Boris Bezier (1990) described 5 incremental phases to the attitude of testing.
Phase 0 Attitude - "There's no difference between testing and debugging. Other than in support of debugging, testing has no purpose." The purpose of debugging is to find an error that led to a programming failure. Defects may be stumbled upon but there is no formalised effort to find them.
Phase 1 Attitude - "The purpose of testing is to show that software works." At this phase, there is a marked distinction between debugging and testing. The premise is that the software is correct which may obscure us from discovering defects. For example, subconsciously choosing to run positive test scenarios or designing tests that should not fail. This will not result in scenarios that reveal deeply hidden defects.
Phase 2 Attitude - "The purpose of testing is to show that the software doesn't work." This is a very different mind-set. It assumes the software doesn't work and challenges the tester to find its defects. With this approach, we will consciously design strong, revealing test cases that evaluate the system in its breadth and depth. The tester reveals a bug, the developer fixes it, the tester designs and executes another test intended to demonstrate another bug – this may lead to circle of ever more “extreme” tests. Taken to the limit, this phase may be prolonged more than necessary, resulting in reliable software but missed business opportunities. The problem with this attitude is knowing when to stop.
Phase 3 Attitude - "The purpose of testing is not to prove anything, but to reduce the perceived risk of not working to an acceptable value." Testing can never prove software is correct. To do so would require us to test every possible valid combination of input data and every possible invalid combination of input data. This level provides developers with information on the software deficiencies and to provide decision makers with a snap shot of the state of the quality of a system at a moment in time. Testing, pass or fail, impacts our perception of the risk about a software product. The more we test with "harsh" tests our confidence of the software increases. We will use risk to decide to release when that confidence is high enough.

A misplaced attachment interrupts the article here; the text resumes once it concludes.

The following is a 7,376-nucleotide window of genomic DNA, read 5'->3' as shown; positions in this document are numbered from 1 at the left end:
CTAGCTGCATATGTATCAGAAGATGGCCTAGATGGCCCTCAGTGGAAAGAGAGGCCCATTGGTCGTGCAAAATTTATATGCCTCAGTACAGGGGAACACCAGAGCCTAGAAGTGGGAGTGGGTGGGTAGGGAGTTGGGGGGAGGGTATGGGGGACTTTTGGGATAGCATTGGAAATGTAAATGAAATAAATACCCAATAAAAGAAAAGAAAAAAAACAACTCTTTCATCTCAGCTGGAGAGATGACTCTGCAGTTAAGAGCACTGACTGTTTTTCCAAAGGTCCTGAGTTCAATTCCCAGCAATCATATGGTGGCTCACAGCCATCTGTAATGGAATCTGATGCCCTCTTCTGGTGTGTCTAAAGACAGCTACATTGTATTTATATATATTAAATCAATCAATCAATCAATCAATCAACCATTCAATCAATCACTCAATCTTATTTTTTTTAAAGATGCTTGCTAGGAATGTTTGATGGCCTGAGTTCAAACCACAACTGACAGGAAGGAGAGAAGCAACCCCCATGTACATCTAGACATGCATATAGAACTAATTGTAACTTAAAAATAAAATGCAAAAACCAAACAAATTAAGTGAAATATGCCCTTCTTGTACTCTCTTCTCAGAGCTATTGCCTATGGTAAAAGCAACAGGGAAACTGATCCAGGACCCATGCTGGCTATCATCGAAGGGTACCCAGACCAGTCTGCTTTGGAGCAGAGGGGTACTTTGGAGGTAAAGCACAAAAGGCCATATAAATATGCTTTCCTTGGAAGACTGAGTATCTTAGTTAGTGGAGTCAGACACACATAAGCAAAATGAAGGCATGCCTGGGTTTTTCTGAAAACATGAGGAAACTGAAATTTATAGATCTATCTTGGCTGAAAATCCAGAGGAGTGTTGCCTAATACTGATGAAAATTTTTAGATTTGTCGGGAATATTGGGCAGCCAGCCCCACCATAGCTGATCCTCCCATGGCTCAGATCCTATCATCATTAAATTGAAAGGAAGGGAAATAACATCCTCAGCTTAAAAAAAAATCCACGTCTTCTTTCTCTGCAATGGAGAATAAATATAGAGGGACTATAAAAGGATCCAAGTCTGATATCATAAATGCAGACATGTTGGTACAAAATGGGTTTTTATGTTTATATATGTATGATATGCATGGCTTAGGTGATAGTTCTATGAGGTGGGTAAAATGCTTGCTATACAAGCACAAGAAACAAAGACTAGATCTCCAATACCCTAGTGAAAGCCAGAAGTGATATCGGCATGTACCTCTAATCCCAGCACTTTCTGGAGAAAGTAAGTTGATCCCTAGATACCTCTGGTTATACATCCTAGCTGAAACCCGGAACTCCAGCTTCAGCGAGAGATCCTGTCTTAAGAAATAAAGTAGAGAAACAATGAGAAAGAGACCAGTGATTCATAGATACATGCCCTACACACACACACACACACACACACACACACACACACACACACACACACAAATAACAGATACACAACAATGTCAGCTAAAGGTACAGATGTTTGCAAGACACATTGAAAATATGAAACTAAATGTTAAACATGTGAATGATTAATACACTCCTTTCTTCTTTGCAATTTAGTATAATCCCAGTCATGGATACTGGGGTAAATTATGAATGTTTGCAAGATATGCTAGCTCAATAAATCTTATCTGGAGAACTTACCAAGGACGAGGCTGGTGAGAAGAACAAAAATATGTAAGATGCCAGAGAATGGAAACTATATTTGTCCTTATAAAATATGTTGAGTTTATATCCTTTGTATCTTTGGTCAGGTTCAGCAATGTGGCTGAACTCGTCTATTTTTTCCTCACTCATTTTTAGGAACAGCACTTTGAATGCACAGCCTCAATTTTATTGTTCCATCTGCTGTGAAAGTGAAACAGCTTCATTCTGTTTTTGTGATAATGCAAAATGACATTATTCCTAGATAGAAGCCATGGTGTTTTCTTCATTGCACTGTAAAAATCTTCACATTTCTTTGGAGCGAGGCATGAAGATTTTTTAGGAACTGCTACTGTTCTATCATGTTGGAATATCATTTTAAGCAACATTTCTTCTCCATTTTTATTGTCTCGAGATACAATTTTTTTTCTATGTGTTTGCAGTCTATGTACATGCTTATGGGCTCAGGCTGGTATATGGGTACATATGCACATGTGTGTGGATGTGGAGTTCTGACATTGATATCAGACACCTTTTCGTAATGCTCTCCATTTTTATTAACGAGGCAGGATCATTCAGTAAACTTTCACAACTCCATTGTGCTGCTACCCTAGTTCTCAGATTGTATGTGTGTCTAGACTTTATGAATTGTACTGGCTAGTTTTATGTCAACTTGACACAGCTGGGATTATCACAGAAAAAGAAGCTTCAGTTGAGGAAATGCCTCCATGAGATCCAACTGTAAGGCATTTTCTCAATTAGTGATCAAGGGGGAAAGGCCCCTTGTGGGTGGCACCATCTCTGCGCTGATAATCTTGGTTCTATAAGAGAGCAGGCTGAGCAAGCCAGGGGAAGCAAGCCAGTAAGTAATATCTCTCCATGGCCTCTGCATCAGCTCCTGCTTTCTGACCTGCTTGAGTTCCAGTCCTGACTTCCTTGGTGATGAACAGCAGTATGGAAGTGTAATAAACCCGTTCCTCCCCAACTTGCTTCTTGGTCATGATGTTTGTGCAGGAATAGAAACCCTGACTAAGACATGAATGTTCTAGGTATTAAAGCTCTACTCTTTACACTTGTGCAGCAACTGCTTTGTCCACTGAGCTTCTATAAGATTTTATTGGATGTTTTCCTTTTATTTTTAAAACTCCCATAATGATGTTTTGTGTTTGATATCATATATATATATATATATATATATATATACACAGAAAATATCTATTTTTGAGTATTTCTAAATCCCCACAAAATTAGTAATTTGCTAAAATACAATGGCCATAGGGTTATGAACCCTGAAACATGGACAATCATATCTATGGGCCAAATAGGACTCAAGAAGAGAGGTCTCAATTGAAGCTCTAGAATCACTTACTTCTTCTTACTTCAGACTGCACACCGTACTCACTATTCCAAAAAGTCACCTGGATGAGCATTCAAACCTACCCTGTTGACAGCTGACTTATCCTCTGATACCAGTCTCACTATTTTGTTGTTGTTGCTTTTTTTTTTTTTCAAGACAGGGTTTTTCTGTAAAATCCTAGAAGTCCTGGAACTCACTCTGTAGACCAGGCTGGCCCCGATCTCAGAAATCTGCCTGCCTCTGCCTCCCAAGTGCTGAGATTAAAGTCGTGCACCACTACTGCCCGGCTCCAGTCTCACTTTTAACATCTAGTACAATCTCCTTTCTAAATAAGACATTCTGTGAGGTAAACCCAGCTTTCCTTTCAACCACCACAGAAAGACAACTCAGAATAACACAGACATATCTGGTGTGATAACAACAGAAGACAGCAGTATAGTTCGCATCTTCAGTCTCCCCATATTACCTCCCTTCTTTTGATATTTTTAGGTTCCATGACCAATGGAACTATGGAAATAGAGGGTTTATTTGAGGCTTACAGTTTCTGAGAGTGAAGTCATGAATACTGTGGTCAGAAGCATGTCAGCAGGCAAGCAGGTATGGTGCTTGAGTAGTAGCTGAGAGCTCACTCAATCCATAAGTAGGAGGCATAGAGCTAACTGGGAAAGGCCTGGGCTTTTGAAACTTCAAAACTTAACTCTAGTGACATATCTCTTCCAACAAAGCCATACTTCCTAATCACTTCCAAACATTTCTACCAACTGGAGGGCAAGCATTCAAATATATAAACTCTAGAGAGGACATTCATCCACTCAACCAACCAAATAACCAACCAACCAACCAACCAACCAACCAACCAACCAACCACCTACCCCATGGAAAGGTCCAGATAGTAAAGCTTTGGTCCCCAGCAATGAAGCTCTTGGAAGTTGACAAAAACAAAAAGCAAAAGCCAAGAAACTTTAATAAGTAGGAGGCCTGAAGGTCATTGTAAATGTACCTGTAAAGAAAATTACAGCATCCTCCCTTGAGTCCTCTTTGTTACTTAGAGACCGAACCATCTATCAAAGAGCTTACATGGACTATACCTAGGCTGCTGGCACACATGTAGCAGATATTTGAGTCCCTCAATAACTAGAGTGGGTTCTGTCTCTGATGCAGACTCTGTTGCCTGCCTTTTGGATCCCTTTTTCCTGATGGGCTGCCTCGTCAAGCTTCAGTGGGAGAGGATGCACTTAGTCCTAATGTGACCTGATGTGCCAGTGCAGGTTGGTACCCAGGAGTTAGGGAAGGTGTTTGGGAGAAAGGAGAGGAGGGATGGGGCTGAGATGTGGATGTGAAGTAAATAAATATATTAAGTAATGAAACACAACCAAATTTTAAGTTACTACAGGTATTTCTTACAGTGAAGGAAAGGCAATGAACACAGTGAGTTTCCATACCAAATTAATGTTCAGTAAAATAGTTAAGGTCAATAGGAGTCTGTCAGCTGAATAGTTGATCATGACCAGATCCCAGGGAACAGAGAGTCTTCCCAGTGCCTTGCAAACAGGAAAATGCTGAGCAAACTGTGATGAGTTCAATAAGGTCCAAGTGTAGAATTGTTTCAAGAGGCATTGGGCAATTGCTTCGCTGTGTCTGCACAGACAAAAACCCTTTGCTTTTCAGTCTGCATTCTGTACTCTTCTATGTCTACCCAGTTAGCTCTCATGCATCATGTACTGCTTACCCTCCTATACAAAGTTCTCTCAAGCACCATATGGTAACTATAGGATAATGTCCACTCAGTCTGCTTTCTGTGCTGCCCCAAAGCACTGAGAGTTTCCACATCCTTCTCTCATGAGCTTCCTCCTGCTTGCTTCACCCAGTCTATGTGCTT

Phase 4 Attitude - "Testing is not an act. It is a mental discipline that results in low-risk software without much testing effort." The objective is to reduce the testing effort. Another objective is to reduce the volume of defects. The focus is on making software more testable from its inception. This includes reviews and inspections of its requirements, design, and code. In addition, it means writing code that incorporates facilities the tester can easily use to interrogate it while it is executing. Furthermore, it means writing code that is self-diagnosing, that reports errors rather than requiring testers to discover them.
Each of the above phase is an accumulation of the previous phase attitude and approach. Phase 0 involves no planned test effort but will result in the greatest test cost in customer complaints and fixes. The planned testing increases at Phase 2 and then reduces at Phase 3 onwards, with an increase in quality. While Phase 3 and 4 will involve an increase in the organisation's infrastructure, it might not take a massive over-head to move between Phase 1 and 2, or Phase 2 and 3.
I can relate to these attitude phases on two levels: My own experience of my attitude to testing and subsequent testing activities has progressed from Phase 0 through to Phase 4. I also have witnessed organisations with attitudes to testing at each of Beizer's Phases.
Can you relate to Beizer's phases of testing attitude? Do you know where you are personally and where your organisation is at? What do you need to do to progress? If you are operating within a regulated environment, what phase is acceptable for you?